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  • Fantasy Basho

Haru 2024 Day Five

Public League Leaderboard

Scores from Fantasizr.

Yusho Arasoi

5 Wins

08 Komusubi East Abi

19 Maegashira #5 West Onosato

42 Maegashira #17 East Takerufuji

4 Wins

03 Ozeki #1 West Hoshoryu

25 Maegashira #8 West Takayasu

32 Maegashira #12 East Shonannoumi

34 Maegashira #13 East Ryuden

Notable Maneuvers

Katasukashi. Ura is irrepressible as always this Basho, and he took Kotonowaka took to the clay with a wonderfully acrobatic, twisting, and turning under shoulder swing down.

Match of the Day

01 Yokozuna East Terunofuji versus 14 Maegashira #3 East Oho

Terunofuji lost again, and to another Maegashira no less, but the manner of the loss is more interesting than it may seem. Oho went for a pushing attack, which is no surprise. But he was successful enough to allow Terunofuji no purchase at the tachiai. The Kaiju couldn't do much about it, and Oho's real plan became clear. He went for a nodowa, and his right into Terunofuji's throat. From there, Terunofuji was off balance, greatly favoring his left leg. He could do nothing and seems likely headed to another withdrawal.


Kyujo is about to become the defining feature of this Haru basho. Shimazuumi went out yesterday, and then today both Tsurugisho and Kinbozan went out. Tsurugisho was no surprise after his initial fall on Day Four. Kinbozan was a little more surprising, but he also fell awkwardly. They gave Gonoyama and Onosato the free wins. Onosato likely didn't need it, but a rest to stay undefeated isn't a terrible thing for the young man.

He may also not be the last rikishi in contention to get the free win. Certainly, Terunofuji does not look very good. He can pull out, rest until May, and remain a Yokozuna and the prohibitive favorite if he competes. If he stays, he has a chance of giving up more kinboshi. Even more concerning, perhaps, is that he is currently underwater with a 2-3 record. A 10-5 is disappointing for a Yokozuna. A losing record is unthinkable. He has one guaranteed way to avoid it.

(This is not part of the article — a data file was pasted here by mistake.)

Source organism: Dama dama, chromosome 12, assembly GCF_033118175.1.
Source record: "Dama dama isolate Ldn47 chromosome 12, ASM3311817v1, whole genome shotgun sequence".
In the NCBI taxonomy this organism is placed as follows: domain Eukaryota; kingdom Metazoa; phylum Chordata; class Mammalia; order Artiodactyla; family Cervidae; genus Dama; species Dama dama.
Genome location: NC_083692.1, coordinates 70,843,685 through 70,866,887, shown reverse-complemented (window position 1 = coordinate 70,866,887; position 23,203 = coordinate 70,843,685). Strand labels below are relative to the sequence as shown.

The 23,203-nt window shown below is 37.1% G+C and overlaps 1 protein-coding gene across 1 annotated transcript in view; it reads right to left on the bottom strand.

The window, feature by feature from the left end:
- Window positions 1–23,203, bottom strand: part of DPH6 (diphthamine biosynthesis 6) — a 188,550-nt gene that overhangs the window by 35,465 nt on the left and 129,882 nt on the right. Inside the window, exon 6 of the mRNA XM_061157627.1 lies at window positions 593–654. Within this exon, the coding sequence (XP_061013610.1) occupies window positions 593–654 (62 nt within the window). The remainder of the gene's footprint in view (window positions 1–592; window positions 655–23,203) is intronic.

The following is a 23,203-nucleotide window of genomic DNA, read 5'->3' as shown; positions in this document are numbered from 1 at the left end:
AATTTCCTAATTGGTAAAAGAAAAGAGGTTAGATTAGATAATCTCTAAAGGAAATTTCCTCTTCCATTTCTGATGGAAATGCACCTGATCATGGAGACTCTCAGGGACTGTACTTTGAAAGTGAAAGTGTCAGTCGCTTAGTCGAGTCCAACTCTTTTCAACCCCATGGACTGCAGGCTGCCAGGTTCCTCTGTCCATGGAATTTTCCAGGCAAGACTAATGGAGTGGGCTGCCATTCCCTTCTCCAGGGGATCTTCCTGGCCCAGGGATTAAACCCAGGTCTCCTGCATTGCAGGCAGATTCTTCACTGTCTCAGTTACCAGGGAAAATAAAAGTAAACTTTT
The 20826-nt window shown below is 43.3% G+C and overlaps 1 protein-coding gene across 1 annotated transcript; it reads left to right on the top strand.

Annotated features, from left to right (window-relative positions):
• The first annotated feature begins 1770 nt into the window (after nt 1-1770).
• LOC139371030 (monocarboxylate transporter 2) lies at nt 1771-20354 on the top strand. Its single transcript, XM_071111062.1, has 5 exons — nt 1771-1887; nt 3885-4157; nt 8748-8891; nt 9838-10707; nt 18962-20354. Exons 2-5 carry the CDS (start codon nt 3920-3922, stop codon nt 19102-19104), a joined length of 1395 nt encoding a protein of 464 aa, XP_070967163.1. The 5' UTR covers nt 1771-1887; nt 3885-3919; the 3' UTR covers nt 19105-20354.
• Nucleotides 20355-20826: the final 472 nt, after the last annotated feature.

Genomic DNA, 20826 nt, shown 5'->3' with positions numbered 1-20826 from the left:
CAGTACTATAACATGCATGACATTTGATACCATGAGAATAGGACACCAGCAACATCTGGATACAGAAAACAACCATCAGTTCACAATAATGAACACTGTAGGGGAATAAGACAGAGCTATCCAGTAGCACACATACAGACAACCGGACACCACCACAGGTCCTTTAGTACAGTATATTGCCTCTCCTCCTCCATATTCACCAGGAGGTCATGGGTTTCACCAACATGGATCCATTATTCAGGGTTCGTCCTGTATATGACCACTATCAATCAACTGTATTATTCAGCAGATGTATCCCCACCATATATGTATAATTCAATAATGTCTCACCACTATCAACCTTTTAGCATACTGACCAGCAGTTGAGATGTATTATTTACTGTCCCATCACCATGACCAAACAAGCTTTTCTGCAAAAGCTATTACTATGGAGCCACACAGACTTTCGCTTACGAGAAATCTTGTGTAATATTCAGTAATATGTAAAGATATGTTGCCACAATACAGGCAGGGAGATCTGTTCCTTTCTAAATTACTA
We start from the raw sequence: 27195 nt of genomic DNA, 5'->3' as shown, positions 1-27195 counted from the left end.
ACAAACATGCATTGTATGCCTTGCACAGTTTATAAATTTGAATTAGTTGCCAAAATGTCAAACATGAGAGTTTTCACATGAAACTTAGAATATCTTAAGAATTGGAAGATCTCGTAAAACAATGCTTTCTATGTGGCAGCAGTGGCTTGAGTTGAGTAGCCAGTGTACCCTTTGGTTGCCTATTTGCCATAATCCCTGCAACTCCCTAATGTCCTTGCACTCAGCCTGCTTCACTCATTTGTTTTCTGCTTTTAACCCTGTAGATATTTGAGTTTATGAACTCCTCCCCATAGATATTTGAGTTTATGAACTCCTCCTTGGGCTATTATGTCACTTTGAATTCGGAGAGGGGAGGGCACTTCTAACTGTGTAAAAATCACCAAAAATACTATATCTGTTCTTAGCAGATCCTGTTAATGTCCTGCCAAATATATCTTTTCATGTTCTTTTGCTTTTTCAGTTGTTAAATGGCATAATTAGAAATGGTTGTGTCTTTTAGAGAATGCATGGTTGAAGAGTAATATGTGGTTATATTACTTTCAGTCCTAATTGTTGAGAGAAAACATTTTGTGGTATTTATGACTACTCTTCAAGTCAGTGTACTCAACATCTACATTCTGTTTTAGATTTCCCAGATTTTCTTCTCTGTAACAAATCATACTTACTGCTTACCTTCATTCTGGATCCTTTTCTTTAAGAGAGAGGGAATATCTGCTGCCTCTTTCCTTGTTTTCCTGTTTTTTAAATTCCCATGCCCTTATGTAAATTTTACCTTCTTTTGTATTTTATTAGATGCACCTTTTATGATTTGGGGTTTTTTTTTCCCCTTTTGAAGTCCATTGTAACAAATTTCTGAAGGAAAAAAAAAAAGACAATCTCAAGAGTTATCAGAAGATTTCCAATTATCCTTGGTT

The Ozeki can also maintain rank when dropping out, and the Ozeki are not dominating either. Kirishima got his first win on Day Five, keeping his feet as Meisei was failing. That slap-down win isn't a sign he'll start dominating, but he is in a win is a win territory. Yet he made ground on Takakeisho and Kotonowaka. Takakeisho fell to Atamifuji after an unsuccessful pull, which is usually a sign his sumo is off-kilter. Kotonowaka got upped-and-undered by Ura, followed by a katasukashi. That's what Ura CAN do, but it doesn't mean Kotonowaka should have lost on Day Five.

The Ozeki looking his best is Hoshoryu. In fact, he is the only Sanyaku man with a 4-1 record. He took a full Asanoyama opening charge, gathered up the former Ozeki, and demonstrated why he is the current Ozeki with a powerful yet elegant throw. Hoshoryu looks locked in now, taking a match and throwing high-level rikishi around by using their momentum. That sumo can lead to winning streaks, but Hoshoryu must remain focused and reduce his occasional blips. Because he is still behind one Sanyaku man.

Abi is still undefeated. What's more is he is 5-0 with a schedule containing two Ozeki, the two Sekiwake on the Banzuke, and the other Komusubi. He isn't overwhelming everybody, but he's on his sumo enough to have successfully moved himself at the tawara. On Day Six, he gets Kotonowaka. A win in that match means he gets to 6-0 after a classic final days closing kick, with a raft of Maegashira matches ahead of him. Nothing is guaranteed, especially as two younger Maegashira, Onosato and Takerufuji, look very good as they introduce themselves to the top division. But the records after 5 days place everyone in a position, and Abi's is the best one.

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